“And they do their best, but what we really need in these cases in terms of the welfare of children is an independent investigatory capacity.
“There’s been this problem for years. All the investigatory capacity is in the states, it’s the police, the child protection services.
“We have a huge problem. Often the children are too young for it to go to criminal justice, child protection department may or may not take it on, and it’s left to the family law system.″
The ABC has spoken to both mothers and fathers who report problems with family report writers, particularly in cases that involve allegations of family violence or child abuse.
Professor Parkinson says an independent investigatory body would benefit all parties.
“It’s that assessment, not only whether it happened or not, but the significance of those events — that’s what we need an independent person often to be able to advise the court about,” he said.
“It’s very important in child sexual abuse cases, and others, that where the allegation is unfounded, someone says so.”
Changes to the system
Federal Attorney-General Christian Porter announced sweeping changes to Australia’s family law system last year.
The Family Court and the Federal Circuit Court currently hear family law matters, but under the Attorney-General’s plan, those courts would merge.
That plan is at odds with the ALRC’s recommendation to move the family courts to the states and territories, but a re-elected Coalition Government intends to press ahead with it.
Mr Porter says he is also “fully committed to considering and developing individual responses to the complex issues raised in each of the 60 recommendations made in the final ALRC report”.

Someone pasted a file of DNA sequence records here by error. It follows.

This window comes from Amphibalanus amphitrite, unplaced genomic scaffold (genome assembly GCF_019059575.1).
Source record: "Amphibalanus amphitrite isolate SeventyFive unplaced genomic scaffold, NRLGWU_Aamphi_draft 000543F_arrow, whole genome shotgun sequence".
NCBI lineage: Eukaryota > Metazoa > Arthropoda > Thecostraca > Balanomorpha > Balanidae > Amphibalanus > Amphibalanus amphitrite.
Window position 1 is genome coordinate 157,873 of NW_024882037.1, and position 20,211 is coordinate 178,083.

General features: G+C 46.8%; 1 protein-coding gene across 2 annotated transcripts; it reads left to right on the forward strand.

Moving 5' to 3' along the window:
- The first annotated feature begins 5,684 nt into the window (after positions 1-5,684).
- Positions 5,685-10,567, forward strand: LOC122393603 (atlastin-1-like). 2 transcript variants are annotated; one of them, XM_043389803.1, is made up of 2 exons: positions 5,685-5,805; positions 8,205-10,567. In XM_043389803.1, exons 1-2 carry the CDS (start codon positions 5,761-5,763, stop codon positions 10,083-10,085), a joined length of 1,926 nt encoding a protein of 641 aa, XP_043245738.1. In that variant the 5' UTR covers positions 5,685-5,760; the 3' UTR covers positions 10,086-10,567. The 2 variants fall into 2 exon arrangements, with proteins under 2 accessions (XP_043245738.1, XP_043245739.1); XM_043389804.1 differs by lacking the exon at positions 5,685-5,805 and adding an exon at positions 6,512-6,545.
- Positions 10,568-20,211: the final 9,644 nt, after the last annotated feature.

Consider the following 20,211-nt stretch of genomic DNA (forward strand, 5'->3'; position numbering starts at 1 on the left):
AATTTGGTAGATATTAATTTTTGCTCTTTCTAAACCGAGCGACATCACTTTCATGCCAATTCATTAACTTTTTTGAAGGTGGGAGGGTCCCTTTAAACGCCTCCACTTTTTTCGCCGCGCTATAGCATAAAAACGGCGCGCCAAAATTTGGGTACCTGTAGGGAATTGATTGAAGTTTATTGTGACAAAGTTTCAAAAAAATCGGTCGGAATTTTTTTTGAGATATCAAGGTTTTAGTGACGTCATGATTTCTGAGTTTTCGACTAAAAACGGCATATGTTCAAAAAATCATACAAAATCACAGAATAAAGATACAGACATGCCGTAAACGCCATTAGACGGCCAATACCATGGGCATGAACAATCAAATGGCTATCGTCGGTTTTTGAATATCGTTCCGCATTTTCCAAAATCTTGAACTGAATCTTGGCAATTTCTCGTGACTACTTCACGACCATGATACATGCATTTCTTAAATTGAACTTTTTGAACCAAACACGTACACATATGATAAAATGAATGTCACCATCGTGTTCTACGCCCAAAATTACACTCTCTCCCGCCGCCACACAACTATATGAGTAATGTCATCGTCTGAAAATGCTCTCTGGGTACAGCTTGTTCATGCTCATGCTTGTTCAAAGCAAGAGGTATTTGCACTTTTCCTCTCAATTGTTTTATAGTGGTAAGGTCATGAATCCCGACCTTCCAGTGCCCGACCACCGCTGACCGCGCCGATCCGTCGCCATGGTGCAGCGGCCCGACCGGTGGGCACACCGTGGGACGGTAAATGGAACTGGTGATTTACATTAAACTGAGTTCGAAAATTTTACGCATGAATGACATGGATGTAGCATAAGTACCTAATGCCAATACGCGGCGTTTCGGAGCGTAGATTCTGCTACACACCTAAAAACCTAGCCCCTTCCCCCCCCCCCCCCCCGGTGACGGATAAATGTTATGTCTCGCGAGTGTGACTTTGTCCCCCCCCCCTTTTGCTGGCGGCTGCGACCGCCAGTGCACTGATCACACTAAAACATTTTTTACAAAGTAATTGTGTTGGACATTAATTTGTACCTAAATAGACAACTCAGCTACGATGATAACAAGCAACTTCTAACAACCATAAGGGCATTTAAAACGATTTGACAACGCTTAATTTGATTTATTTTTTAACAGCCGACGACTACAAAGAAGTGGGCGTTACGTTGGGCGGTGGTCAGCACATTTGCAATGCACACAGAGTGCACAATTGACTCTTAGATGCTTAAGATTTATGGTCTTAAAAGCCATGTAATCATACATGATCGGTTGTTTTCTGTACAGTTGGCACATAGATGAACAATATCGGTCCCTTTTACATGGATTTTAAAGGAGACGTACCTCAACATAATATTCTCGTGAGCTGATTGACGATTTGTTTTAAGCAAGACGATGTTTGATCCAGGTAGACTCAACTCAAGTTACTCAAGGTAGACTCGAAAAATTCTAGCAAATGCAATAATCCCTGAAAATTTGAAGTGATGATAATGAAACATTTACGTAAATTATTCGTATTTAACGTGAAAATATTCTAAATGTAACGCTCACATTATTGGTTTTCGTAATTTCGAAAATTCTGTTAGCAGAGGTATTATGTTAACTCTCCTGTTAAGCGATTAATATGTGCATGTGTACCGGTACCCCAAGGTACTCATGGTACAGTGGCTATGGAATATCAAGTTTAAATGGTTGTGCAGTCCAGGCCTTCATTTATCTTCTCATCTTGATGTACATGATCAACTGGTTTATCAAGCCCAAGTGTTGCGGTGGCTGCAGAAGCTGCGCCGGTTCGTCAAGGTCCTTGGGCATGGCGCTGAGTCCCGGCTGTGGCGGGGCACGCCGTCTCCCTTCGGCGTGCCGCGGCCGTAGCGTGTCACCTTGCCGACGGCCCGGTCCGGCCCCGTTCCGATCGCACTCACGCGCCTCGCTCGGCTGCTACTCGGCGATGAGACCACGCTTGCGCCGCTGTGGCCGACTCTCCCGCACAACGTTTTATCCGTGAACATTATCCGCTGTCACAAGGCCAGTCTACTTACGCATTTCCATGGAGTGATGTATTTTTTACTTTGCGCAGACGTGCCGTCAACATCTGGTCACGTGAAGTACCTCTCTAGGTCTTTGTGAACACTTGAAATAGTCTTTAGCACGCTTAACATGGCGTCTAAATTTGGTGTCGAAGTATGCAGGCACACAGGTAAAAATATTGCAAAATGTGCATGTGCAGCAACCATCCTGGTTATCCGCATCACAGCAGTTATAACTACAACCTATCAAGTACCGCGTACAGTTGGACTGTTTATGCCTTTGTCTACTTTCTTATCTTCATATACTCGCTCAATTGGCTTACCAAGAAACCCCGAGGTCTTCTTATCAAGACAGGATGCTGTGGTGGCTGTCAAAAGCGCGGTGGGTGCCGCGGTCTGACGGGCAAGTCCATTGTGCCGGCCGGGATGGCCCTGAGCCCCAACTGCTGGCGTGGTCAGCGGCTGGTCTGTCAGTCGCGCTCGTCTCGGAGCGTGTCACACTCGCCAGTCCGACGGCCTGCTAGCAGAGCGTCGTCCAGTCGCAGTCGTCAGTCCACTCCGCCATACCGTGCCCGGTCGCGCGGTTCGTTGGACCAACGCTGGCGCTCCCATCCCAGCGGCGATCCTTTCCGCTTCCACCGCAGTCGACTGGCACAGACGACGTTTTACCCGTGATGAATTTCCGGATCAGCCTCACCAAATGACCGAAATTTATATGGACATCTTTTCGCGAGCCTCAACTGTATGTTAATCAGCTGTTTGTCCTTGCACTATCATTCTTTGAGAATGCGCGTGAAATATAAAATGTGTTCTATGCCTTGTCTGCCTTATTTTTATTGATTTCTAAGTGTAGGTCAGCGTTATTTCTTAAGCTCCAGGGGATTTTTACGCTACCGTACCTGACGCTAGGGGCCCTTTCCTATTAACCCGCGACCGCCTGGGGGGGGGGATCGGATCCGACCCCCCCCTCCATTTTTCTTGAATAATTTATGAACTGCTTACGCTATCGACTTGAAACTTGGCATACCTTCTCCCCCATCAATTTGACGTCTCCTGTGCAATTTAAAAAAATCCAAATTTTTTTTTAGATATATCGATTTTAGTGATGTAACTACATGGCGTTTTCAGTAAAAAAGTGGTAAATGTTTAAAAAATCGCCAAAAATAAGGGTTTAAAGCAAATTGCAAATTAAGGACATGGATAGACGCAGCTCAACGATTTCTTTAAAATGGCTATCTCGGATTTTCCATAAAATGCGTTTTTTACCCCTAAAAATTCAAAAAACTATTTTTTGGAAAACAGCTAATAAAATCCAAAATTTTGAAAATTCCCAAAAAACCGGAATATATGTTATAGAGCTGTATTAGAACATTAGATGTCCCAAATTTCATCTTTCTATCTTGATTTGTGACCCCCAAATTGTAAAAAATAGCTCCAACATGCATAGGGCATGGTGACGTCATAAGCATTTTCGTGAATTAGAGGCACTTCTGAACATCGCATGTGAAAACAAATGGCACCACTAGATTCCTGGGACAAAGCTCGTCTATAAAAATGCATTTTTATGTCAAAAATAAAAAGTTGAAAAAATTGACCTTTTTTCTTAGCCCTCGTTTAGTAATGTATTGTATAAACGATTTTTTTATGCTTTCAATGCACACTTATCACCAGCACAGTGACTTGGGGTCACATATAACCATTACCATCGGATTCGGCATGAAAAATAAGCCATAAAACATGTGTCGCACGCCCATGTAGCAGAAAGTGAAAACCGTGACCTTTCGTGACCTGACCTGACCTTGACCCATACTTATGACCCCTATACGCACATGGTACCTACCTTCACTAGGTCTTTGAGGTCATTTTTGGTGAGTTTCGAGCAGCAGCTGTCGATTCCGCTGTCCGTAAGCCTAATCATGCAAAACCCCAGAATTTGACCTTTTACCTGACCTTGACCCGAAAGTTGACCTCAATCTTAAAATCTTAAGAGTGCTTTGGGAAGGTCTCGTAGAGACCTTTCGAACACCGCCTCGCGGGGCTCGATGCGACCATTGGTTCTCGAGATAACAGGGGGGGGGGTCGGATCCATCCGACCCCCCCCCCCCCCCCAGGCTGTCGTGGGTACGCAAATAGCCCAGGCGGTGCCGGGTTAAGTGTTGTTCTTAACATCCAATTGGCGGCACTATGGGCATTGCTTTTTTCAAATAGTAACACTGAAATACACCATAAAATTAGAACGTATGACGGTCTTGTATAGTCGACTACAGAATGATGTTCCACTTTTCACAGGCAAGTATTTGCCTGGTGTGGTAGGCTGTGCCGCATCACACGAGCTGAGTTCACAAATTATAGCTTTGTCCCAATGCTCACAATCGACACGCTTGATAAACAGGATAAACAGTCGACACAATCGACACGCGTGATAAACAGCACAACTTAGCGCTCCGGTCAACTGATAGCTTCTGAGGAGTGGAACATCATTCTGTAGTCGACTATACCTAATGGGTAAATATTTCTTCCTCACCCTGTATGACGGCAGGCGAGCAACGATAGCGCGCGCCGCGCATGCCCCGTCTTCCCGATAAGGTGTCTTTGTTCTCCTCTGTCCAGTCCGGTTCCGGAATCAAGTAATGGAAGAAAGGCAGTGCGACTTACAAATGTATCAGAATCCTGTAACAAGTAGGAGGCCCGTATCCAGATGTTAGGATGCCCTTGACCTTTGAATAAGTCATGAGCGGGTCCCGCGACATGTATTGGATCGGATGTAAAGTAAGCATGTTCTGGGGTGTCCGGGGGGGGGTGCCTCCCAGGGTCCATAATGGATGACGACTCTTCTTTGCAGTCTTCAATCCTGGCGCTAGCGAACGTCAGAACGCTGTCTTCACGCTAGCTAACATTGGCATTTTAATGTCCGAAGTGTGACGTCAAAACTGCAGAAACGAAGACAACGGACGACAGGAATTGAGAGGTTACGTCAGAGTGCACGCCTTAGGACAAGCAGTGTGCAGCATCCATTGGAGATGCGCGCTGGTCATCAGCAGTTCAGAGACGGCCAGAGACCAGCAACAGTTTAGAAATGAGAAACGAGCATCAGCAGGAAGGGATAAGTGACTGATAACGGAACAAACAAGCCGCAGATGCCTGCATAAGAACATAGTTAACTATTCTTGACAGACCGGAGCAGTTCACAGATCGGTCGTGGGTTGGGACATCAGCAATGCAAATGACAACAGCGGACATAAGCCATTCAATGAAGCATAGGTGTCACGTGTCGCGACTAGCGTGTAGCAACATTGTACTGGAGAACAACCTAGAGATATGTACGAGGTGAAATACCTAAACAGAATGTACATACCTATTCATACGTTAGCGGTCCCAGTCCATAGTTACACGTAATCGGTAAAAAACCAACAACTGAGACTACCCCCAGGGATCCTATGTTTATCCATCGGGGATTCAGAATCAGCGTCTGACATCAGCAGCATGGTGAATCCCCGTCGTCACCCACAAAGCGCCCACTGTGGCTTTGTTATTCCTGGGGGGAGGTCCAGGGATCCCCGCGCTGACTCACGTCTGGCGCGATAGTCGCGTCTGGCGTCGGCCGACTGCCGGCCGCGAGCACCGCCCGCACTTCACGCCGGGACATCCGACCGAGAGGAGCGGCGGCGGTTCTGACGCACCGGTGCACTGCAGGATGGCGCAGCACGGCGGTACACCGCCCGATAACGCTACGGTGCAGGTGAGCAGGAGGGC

The Attorney-General’s Department says it is working with stakeholders to “develop options for reform” to ensure families “resolve their disputes as safely” as possible.
In March, Mr Porter announced $11 million in funding over three years to place state and territory child protection officials in family law courts across Australia and the family courts in Victoria have launched an information-sharing protocol with the state health service — initiatives that go some way to bridge the jurisdictional gap.
The Family Court of Australia has directed the ABC to its submission to the ALRC inquiry, noting “the family courts have no power to compel the intervention of child protection authorities in family law proceedings to assist families with complex needs”.
In James’s case, FACS did eventually intervene and he was returned to his mother’s full-time care at the age of 13.
Both James and Sarah, along with other adult survivors, are part of a growing movement of Australians coming together to demand change in the family law system.
Parents have formed self-described victims’ groups and they’re associating across the country, joining forces to educate themselves and highlight the alleged failures.
James says the ALRC recommendation to move cases of child abuse and family violence into one jurisdiction handled by the state authorities is “a good thing”.
“The judge made a decision that wasn’t in my best interest. Judges and report writers need to have an open mind that abuse can be invisible,” he said.
“I never went inside the court and all those decisions were made without me. Children need a voice.”
*The ABC has changed the names and hidden the identity of the subjects as required by the Family Law Act 1975. The interviewees wanted to speak openly, but Section 121 of the Act prohibits them from doing so. According to an ALRC recommendation, “privacy provisions that restrict publication of family law proceedings to the public ... should be redrafted”.
Artwork: Tim Madden